On My Own Feet
Nurdjana De Rijcke (+Video)
After a turbulent time in our lives, my husband and I decided to hit the road for a trip we hoped would boost our rocky relationship. A month later, we were in deeper trouble than before. I found myself injured and alone and had to find a way to stand on my own feet again—with some help from a secret Good Samaritan.
We’d been saving for the big trip almost as long as we’d been together. We started brainstorming when we met, climbing in Spain, seven years before. The plan got serious when I moved to Canmore: the idea was, we’d climb for half the year; the other six months we’d spend in Europe, where I’d be working my dream job as a TV reporter.
Now it was time. And this would also be the perfect chance to rekindle the romance in our relationship—we’d had a hard time reconnecting after our daughter was born. Both my parents had died recently, and things were tough.
But just as we were about to hit the road, my partner landed the job of a lifetime. We decided to postpone the trip and also my career. Instead, I would support my husband’s career and take care of our little girl.
A year later, my partner finished the job, and we finally hit the road, only to find ourselves, a month later, back in Canmore. I had fallen while climbing and shattered my ankle. I needed surgery and intensive physiotherapy—and there was a chance my foot would never fully function again.
I started my recovery in our camper van, in the middle of winter, with our incontinent dog, two-year-old daughter and a relationship that was dying. Our water pipes froze, by-law officers moved us along wherever we parked, and every time I got out of the van, I risked breaking more bones on the ice patches around town.
One of the first times I was able to walk without crutches, I went to Main Street to do some errands and couldn’t resist ducking into an expensive shoe store. My eye fell on a pair of high suede fleece-lined winter boots. They were both sturdy and beautiful. Yes, I was broke, but I had a good Samaritan who bought them for me without even knowing it. My mother had left me some money, and even though she was gone, I bought them as a birthday gift from her. Although she didn’t know she bought them for me, I know she would have if she could have. She was my good Samaritan, always there when I needed her, just like she promised.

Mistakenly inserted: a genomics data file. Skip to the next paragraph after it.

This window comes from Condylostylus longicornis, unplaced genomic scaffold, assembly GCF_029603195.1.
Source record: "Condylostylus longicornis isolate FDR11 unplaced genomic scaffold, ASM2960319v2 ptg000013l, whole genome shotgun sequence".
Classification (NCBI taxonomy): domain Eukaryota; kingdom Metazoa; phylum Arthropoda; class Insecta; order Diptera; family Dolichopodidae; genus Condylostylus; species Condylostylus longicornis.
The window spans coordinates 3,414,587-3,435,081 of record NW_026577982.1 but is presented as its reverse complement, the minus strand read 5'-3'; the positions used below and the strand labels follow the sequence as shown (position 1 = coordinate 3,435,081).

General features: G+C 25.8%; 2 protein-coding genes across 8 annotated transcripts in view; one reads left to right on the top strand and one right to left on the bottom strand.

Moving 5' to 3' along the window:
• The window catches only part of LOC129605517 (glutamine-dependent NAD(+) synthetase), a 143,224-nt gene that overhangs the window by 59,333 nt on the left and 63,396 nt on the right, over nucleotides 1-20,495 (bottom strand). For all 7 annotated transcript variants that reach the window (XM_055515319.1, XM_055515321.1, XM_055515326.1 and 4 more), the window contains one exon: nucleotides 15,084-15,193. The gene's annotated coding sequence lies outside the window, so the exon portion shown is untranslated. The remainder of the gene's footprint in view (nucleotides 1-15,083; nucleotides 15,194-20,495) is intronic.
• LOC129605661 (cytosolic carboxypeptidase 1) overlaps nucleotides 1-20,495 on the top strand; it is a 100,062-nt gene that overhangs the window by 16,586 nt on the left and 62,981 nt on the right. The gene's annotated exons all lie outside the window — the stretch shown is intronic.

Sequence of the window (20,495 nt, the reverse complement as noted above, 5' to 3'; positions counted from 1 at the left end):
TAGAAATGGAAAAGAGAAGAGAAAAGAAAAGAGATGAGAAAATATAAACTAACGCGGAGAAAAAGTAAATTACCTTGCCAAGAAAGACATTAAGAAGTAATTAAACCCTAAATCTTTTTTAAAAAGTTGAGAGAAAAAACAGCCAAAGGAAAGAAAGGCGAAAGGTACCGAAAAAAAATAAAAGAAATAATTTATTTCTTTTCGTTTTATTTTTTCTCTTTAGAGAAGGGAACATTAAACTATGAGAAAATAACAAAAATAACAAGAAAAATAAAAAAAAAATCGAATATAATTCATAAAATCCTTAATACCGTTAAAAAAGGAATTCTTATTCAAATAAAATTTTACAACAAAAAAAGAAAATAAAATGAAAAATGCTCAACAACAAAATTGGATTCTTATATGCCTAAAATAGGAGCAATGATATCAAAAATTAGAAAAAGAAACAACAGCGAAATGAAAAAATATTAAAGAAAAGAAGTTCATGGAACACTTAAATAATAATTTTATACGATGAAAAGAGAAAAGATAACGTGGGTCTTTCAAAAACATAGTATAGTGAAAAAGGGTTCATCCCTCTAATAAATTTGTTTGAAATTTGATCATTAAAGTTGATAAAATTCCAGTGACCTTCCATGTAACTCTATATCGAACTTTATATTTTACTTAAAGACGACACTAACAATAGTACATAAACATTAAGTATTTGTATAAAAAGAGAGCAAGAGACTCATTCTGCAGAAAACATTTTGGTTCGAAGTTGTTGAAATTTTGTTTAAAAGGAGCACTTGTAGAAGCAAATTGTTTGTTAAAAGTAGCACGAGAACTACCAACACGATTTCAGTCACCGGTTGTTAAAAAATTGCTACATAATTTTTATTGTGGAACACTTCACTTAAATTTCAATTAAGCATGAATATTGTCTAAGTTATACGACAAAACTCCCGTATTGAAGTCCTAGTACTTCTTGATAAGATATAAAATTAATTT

My daughter and I moved into a tiny place while my partner stayed in the van. The separation was awful. Immigration, becoming a mother, losing my parents, and eventually, my injury had pushed me into a dependent situation I needed to get out of. I needed a job badly—I literally needed to get back on my own two feet.
I got an interview for a job as a stage manager at the Banff Centre. I remember getting ready for it, needing someone to manipulate my foot so I wouldn’t limp: basically, somebody had to grab my foot and whack it into place so the bones would align again. Once my ankle was in place, I put on the beautiful boots.
I got the job, but I had no idea how I was going to do it. Carry drum kits, move pianos, put risers together? Having to give the appearance that nothing was wrong helped. I taught myself how to walk through the pain. The boots helped me stand on my own two feet again and pretend I wasn’t injured. I wore those same boots every day, and they got me through all my shifts. According to my physiotherapist, that’s what helped me heal so fast. Those boots showed me I could do it on my own…with a bit of help from my mom.
NURDJANA DE RIJCKE moved to Canada from the Netherlands to live with her Canadian partner after meeting on a climbing trip in Spain. After a successful career as a journalist in the Netherlands, she settled into a slow-paced life in the Canadian Rockies. She has a daughter and is expecting another baby.